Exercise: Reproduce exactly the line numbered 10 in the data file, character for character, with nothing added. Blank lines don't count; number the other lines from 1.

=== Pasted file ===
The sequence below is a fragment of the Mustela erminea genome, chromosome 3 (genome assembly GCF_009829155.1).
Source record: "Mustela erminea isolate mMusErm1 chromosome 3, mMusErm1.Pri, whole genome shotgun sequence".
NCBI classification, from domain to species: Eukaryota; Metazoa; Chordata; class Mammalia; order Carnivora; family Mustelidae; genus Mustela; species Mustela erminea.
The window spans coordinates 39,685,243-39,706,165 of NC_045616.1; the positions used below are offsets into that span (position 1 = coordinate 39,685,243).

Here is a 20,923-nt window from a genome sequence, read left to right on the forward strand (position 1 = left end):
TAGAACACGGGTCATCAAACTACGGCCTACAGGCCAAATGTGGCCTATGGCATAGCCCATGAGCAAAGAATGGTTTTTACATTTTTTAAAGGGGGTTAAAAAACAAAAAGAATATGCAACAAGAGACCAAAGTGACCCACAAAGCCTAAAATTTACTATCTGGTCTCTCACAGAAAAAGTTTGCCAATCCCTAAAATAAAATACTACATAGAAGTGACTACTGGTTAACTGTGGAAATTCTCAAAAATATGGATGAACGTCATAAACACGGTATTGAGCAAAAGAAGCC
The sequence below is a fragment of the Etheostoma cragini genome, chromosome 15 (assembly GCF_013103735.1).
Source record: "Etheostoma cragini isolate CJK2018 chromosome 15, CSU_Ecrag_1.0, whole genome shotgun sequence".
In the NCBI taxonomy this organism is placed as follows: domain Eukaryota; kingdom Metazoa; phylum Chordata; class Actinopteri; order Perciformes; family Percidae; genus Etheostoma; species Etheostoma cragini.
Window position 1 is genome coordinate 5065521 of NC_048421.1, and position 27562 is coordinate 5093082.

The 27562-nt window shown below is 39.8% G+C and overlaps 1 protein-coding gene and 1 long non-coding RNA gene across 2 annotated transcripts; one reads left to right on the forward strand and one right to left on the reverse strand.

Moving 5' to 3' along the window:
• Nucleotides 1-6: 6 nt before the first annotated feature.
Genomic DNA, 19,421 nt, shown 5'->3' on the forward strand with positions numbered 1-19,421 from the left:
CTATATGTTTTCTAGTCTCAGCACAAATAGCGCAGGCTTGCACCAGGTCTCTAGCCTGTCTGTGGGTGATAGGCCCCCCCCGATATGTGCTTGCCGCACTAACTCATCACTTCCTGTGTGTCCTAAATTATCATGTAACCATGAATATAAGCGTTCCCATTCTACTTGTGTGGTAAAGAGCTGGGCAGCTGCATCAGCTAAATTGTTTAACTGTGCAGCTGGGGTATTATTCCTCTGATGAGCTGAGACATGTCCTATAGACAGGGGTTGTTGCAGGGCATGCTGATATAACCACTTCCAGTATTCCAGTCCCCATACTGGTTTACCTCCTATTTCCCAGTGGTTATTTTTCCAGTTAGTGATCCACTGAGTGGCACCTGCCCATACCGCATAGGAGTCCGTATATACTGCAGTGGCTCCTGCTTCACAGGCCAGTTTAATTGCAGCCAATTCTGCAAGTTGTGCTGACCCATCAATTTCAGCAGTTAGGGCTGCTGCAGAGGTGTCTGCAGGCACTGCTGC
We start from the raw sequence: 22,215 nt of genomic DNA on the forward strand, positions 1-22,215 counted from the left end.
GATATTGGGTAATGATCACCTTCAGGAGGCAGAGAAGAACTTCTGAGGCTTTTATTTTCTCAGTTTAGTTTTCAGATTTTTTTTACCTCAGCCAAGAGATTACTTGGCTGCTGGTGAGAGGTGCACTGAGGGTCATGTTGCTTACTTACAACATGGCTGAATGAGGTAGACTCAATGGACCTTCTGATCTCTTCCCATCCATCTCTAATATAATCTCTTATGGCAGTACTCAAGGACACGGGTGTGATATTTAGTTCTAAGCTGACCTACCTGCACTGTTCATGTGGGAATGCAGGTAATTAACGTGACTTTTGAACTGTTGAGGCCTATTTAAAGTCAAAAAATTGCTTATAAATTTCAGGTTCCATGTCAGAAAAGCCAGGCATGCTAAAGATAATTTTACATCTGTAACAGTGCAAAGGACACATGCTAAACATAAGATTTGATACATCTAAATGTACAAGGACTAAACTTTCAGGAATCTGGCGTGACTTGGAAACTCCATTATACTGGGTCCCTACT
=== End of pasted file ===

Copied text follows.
Window position 1 is genome coordinate 5065521 of NC_048421.1, and position 27562 is coordinate 5093082.